The Significance of Tripartite Consultation in China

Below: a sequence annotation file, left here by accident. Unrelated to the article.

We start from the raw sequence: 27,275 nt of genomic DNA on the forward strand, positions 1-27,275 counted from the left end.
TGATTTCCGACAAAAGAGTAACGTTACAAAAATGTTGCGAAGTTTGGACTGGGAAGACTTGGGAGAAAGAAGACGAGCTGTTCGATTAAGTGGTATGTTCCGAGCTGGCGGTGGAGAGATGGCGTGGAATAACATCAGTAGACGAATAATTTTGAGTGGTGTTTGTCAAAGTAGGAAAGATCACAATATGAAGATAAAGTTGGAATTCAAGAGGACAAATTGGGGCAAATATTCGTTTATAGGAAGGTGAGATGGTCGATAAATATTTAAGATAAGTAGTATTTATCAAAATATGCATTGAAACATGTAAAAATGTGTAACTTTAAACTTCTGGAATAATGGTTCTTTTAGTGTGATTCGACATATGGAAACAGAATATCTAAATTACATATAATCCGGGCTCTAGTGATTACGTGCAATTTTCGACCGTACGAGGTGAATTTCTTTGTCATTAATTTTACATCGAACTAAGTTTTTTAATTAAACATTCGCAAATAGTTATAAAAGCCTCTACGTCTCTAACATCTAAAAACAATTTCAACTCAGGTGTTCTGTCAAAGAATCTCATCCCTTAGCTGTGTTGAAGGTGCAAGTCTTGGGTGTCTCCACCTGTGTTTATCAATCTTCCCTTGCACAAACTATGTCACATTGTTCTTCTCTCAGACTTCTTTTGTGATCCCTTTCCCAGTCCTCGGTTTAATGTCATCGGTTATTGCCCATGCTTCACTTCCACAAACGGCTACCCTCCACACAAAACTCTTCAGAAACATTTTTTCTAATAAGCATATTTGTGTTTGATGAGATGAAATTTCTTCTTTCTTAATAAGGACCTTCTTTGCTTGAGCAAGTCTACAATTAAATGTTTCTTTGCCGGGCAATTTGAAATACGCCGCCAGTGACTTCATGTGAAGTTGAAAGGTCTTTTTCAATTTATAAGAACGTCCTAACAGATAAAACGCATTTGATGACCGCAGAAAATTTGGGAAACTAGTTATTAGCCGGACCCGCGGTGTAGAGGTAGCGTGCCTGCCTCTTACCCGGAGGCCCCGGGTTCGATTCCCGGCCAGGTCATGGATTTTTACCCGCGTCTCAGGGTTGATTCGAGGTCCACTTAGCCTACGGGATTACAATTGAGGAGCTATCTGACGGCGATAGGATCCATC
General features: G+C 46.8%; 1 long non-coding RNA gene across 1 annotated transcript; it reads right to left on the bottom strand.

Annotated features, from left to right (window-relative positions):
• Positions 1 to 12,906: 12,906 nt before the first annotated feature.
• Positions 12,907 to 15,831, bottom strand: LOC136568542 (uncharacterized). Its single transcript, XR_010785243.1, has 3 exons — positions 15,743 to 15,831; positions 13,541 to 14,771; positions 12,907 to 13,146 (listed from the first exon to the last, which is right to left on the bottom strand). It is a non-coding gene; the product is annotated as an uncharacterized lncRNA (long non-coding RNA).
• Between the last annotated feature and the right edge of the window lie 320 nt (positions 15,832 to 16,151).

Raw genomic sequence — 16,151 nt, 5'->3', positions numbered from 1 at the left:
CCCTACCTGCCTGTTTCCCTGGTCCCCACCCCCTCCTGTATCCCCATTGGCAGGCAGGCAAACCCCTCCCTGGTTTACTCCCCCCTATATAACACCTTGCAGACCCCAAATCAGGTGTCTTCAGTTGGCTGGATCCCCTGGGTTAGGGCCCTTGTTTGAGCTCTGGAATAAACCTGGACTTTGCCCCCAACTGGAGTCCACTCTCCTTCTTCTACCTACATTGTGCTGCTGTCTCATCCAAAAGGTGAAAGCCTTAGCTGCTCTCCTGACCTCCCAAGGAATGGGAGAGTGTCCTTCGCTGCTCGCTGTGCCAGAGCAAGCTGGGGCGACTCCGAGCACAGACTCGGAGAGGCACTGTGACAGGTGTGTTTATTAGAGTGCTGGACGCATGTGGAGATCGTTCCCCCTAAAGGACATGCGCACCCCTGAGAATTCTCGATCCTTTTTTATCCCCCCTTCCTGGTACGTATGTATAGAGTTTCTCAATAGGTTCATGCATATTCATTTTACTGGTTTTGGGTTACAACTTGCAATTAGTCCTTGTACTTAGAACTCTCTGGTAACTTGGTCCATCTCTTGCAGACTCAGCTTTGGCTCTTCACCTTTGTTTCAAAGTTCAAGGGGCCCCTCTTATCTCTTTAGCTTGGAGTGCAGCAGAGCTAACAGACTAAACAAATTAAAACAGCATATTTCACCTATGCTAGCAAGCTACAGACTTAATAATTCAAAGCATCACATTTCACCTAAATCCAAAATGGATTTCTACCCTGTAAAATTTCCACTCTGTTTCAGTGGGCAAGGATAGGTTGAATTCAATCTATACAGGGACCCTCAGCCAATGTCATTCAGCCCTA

Progressively deepening economic reform in the People’s Republic of China since the mid-1980s has led to radical changes in labour relations.1 The traditional guarantees of employment, wages and welfare have been eroded as state-owned enterprises (SOEs) have been progressively freed from state control and subjected to increasingly competitive market pressures and as economic growth has seen the rapid expansion of new forms of non-state enterprise in which none of the traditional guarantees exist. The subordination of enterprises to the constraints of the market was tempered through the 1980s and 1990s by a degree of state intervention, particularly but not exclusively in SOEs, to preserve the ‘socialist’ character of the ‘socialist market economy’. However, the institutional framework and the financial resources required to maintain such intervention have been progressively eroded as responsibility for economic management and financial solvency has been passed to the enterprises. The withdrawal of support for the once privileged SOE employees has provoked a rapid increase in spontaneous industrial conflict and social protest right now and in the near future (Blecher, 2002; Cai, 2002).